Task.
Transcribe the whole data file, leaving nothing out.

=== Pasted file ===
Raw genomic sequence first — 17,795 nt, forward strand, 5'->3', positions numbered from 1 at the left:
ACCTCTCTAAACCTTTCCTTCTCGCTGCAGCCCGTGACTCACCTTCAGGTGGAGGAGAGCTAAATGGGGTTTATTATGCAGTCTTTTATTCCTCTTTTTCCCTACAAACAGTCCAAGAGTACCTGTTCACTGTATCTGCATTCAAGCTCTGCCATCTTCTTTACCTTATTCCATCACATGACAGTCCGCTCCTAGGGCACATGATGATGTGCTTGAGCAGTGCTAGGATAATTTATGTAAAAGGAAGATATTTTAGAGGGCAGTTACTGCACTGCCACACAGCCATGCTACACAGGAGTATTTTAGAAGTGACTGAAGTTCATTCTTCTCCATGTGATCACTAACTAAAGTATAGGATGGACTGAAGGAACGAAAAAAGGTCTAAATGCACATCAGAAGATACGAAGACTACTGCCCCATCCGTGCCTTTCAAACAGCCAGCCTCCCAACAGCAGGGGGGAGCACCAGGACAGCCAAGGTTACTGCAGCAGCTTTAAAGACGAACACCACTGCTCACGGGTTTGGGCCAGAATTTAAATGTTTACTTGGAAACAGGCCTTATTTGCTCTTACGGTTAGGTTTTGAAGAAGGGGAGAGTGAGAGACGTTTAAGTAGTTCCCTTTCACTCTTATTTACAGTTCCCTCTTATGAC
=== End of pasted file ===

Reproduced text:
Raw genomic sequence first — 17,795 nt, forward strand, 5'->3', positions numbered from 1 at the left:
ACCTCTCTAAACCTTTCCTTCTCGCTGCAGCCCGTGACTCACCTTCAGGTGGAGGAGAGCTAAATGGGGTTTATTATGCAGTCTTTTATTCCTCTTTTTCCCTACAAACAGTCCAAGAGTACCTGTTCACTGTATCTGCATTCAAGCTCTGCCATCTTCTTTACCTTATTCCATCACATGACAGTCCGCTCCTAGGGCACATGATGATGTGCTTGAGCAGTGCTAGGATAATTTATGTAAAAGGAAGATATTTTAGAGGGCAGTTACTGCACTGCCACACAGCCATGCTACACAGGAGTATTTTAGAAGTGACTGAAGTTCATTCTTCTCCATGTGATCACTAACTAAAGTATAGGATGGACTGAAGGAACGAAAAAAGGTCTAAATGCACATCAGAAGATACGAAGACTACTGCCCCATCCGTGCCTTTCAAACAGCCAGCCTCCCAACAGCAGGGGGGAGCACCAGGACAGCCAAGGTTACTGCAGCAGCTTTAAAGACGAACACCACTGCTCACGGGTTTGGGCCAGAATTTAAATGTTTACTTGGAAACAGGCCTTATTTGCTCTTACGGTTAGGTTTTGAAGAAGGGGAGAGTGAGAGACGTTTAAGTAGTTCCCTTTCACTCTTATTTACAGTTCCCTCTTATGAC